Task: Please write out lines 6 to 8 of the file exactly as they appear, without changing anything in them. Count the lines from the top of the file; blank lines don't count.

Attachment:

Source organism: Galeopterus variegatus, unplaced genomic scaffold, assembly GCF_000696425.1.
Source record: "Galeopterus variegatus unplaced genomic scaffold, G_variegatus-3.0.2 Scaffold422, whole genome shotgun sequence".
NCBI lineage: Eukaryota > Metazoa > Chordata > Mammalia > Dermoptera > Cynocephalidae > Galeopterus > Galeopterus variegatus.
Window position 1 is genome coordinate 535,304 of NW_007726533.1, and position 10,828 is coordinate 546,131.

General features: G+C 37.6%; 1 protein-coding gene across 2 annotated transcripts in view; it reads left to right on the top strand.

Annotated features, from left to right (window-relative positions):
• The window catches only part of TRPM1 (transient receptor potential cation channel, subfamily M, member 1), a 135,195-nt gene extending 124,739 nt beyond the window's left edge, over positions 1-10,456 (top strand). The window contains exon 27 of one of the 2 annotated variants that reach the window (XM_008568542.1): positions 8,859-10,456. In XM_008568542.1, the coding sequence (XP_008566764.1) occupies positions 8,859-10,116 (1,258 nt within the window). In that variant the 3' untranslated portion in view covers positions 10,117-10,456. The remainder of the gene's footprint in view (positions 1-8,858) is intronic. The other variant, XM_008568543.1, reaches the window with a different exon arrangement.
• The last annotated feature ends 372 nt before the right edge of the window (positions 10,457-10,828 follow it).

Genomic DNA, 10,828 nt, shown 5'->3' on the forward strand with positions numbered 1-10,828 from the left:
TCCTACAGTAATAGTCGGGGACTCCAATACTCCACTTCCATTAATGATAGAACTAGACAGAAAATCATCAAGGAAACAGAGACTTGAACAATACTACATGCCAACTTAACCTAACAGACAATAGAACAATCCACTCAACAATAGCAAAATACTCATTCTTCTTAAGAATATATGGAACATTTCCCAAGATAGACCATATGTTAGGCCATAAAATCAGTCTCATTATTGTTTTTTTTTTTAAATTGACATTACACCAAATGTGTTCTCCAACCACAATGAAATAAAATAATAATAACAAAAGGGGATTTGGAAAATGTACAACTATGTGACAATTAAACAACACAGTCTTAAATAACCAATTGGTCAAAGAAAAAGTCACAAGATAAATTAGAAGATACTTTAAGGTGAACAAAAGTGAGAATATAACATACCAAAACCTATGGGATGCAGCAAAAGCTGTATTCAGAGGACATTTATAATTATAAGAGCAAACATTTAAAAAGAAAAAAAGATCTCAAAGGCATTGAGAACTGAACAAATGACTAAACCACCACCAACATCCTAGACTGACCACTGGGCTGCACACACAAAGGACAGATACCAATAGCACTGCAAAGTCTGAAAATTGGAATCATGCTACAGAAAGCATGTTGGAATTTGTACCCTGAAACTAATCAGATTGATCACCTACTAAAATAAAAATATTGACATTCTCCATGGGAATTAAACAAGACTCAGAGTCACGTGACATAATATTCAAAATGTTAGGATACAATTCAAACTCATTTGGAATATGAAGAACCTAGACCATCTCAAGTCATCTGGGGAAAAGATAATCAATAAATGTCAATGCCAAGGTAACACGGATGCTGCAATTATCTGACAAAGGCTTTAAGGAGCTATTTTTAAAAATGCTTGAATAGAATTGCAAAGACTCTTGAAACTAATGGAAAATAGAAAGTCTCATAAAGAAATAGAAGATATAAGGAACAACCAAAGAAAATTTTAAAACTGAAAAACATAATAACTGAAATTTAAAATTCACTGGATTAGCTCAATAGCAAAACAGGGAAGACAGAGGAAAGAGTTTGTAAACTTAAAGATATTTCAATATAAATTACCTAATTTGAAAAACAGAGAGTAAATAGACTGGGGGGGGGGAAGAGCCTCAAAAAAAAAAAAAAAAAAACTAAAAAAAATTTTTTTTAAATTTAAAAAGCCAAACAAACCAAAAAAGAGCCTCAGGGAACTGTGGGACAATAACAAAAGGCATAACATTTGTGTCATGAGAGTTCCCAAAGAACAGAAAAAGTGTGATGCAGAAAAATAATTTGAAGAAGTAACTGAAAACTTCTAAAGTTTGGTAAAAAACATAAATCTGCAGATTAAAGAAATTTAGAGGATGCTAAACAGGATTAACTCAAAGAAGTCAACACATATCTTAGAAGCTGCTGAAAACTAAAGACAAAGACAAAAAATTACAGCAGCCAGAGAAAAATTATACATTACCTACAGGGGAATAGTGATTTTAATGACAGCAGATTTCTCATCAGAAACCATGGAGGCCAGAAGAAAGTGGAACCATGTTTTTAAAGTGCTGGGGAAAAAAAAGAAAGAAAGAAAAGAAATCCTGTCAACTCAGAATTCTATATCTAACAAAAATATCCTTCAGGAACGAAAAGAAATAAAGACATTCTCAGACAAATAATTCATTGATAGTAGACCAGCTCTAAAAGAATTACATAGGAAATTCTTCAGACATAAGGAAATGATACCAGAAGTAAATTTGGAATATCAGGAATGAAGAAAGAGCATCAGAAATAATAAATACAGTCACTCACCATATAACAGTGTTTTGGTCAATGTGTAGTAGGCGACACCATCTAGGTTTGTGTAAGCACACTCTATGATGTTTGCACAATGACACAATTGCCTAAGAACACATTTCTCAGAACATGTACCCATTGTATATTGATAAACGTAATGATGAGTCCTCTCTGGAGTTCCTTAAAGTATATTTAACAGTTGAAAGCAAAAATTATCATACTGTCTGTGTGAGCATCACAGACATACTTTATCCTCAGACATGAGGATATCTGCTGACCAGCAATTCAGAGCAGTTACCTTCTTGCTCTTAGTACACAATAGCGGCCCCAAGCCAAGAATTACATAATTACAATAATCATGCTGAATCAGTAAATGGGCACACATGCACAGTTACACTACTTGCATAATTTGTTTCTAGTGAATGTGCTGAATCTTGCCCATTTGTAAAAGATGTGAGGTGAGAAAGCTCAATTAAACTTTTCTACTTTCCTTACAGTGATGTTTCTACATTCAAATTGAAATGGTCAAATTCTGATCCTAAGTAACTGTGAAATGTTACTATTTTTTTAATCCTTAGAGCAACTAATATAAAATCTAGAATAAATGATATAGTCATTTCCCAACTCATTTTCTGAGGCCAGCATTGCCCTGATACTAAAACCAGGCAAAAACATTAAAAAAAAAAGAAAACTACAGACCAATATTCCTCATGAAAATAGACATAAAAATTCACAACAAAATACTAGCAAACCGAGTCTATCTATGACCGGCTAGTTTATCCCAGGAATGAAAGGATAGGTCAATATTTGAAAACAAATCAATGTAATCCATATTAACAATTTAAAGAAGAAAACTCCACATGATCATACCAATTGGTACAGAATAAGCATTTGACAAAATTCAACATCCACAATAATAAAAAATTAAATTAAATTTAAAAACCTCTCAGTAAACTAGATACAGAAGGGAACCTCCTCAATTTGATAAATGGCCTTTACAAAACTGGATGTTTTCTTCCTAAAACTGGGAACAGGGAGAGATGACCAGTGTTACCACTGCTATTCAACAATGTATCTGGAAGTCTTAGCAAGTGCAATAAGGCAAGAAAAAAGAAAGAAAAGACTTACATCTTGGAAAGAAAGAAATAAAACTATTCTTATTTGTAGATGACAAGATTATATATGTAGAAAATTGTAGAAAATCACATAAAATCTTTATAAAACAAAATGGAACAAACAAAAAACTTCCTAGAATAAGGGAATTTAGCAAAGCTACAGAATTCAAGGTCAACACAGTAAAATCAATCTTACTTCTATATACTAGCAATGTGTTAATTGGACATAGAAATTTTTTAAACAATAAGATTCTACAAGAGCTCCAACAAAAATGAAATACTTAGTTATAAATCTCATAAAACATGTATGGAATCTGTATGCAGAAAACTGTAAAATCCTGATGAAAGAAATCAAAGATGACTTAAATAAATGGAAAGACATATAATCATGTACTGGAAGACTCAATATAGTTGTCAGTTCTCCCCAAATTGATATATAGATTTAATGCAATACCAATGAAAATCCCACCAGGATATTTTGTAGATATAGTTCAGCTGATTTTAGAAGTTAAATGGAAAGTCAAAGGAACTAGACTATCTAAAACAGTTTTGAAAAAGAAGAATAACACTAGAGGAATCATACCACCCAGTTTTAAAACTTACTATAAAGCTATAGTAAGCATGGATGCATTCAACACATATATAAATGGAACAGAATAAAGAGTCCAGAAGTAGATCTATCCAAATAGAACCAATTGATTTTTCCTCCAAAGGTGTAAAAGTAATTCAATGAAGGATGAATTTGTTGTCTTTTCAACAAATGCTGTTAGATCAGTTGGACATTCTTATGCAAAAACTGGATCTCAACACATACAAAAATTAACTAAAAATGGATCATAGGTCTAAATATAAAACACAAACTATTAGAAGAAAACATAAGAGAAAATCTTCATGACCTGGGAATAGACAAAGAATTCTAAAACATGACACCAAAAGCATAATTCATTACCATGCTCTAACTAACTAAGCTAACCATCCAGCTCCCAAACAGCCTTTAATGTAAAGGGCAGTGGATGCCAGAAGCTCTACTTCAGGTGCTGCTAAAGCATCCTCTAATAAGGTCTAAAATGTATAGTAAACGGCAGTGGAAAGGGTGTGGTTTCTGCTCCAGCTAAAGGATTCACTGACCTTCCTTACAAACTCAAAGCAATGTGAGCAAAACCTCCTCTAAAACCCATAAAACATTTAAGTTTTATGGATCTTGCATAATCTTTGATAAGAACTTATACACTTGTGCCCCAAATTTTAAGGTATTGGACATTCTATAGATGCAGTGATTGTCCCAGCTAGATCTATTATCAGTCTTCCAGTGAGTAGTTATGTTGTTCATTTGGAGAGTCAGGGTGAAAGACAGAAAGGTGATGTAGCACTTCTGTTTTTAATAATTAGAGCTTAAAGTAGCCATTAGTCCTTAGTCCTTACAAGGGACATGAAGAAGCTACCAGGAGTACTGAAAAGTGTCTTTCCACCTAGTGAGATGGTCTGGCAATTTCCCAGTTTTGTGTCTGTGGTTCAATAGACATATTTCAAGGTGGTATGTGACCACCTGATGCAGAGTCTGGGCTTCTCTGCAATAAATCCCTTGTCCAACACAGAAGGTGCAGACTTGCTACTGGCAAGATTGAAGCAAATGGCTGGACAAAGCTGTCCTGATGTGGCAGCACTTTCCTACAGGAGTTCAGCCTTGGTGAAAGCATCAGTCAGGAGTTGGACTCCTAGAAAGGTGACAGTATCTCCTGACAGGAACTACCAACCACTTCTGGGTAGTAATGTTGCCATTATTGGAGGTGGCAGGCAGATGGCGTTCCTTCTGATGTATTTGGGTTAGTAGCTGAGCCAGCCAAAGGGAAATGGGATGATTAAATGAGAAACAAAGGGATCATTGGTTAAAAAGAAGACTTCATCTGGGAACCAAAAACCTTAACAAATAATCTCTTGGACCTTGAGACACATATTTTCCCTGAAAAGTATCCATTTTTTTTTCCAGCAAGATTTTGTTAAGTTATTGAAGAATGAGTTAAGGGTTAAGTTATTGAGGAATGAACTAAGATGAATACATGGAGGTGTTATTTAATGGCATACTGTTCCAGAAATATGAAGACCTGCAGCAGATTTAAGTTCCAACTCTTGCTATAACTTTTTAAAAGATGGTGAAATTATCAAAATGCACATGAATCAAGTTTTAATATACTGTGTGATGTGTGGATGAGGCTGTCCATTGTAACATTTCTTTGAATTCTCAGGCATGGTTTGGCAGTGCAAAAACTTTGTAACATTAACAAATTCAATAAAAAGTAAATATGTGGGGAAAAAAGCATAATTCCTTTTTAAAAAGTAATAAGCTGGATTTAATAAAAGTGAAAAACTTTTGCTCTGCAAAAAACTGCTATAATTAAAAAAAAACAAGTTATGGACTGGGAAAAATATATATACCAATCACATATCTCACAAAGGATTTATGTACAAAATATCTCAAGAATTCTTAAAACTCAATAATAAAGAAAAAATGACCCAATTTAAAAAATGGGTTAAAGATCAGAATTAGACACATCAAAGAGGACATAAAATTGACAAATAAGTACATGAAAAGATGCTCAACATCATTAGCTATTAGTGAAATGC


Annotated features, from left to right (window-relative positions):
• The window catches only part of TRPM1 (transient receptor potential cation channel, subfamily M, member 1), a 135,195-nt gene extending 124,739 nt beyond the window's left edge, over positions 1-10,456 (top strand). The window contains exon 27 of one of the 2 annotated variants that reach the window (XM_008568542.1): positions 8,859-10,456. In XM_008568542.1, the coding sequence (XP_008566764.1) occupies positions 8,859-10,116 (1,258 nt within the window). In that variant the 3' untranslated portion in view covers positions 10,117-10,456. The remainder of the gene's footprint in view (positions 1-8,858) is intronic. The other variant, XM_008568543.1, reaches the window with a different exon arrangement.
• The last annotated feature ends 372 nt before the right edge of the window (positions 10,457-10,828 follow it).